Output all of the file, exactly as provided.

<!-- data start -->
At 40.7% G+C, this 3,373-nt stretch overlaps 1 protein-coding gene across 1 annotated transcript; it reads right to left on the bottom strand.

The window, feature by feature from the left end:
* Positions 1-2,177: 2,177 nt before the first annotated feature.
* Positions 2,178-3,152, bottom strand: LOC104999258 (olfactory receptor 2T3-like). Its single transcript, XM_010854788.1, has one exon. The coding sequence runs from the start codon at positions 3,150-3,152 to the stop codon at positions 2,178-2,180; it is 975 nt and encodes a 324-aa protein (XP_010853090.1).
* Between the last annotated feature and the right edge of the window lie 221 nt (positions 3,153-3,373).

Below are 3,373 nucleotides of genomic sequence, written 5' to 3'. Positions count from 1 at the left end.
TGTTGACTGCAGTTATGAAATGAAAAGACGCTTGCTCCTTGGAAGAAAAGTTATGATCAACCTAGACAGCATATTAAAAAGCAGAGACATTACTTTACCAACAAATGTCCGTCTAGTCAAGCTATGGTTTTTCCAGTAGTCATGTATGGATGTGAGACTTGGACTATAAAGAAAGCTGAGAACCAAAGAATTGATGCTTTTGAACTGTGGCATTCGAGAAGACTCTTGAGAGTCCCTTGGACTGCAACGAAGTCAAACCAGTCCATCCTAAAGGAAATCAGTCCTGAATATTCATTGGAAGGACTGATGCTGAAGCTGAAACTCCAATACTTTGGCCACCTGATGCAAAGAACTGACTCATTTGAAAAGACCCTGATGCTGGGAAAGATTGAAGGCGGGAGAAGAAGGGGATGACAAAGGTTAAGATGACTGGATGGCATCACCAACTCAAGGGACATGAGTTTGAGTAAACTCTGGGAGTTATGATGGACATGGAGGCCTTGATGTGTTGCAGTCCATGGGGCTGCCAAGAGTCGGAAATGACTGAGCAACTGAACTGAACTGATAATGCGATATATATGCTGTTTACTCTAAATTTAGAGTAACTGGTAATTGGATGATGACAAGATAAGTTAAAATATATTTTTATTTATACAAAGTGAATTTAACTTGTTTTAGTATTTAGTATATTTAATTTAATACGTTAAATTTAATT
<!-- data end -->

At 40.7% G+C, this 3,373-nt stretch overlaps 1 protein-coding gene across 1 annotated transcript; it reads right to left on the bottom strand.

The window, feature by feature from the left end:
* Positions 1-2,177: 2,177 nt before the first annotated feature.
* Positions 2,178-3,152, bottom strand: LOC104999258 (olfactory receptor 2T3-like). Its single transcript, XM_010854788.1, has one exon. The coding sequence runs from the start codon at positions 3,150-3,152 to the stop codon at positions 2,178-2,180; it is 975 nt and encodes a 324-aa protein (XP_010853090.1).
* Between the last annotated feature and the right edge of the window lie 221 nt (positions 3,153-3,373).

Below are 3,373 nucleotides of genomic sequence, written 5' to 3'. Positions count from 1 at the left end.
TGTTGACTGCAGTTATGAAATGAAAAGACGCTTGCTCCTTGGAAGAAAAGTTATGATCAACCTAGACAGCATATTAAAAAGCAGAGACATTACTTTACCAACAAATGTCCGTCTAGTCAAGCTATGGTTTTTCCAGTAGTCATGTATGGATGTGAGACTTGGACTATAAAGAAAGCTGAGAACCAAAGAATTGATGCTTTTGAACTGTGGCATTCGAGAAGACTCTTGAGAGTCCCTTGGACTGCAACGAAGTCAAACCAGTCCATCCTAAAGGAAATCAGTCCTGAATATTCATTGGAAGGACTGATGCTGAAGCTGAAACTCCAATACTTTGGCCACCTGATGCAAAGAACTGACTCATTTGAAAAGACCCTGATGCTGGGAAAGATTGAAGGCGGGAGAAGAAGGGGATGACAAAGGTTAAGATGACTGGATGGCATCACCAACTCAAGGGACATGAGTTTGAGTAAACTCTGGGAGTTATGATGGACATGGAGGCCTTGATGTGTTGCAGTCCATGGGGCTGCCAAGAGTCGGAAATGACTGAGCAACTGAACTGAACTGATAATGCGATATATATGCTGTTTACTCTAAATTTAGAGTAACTGGTAATTGGATGATGACAAGATAAGTTAAAATATATTTTTATTTATACAAAGTGAATTTAACTTGTTTTAGTATTTAGTATATTTAATTTAATACGTTAAATTTAATT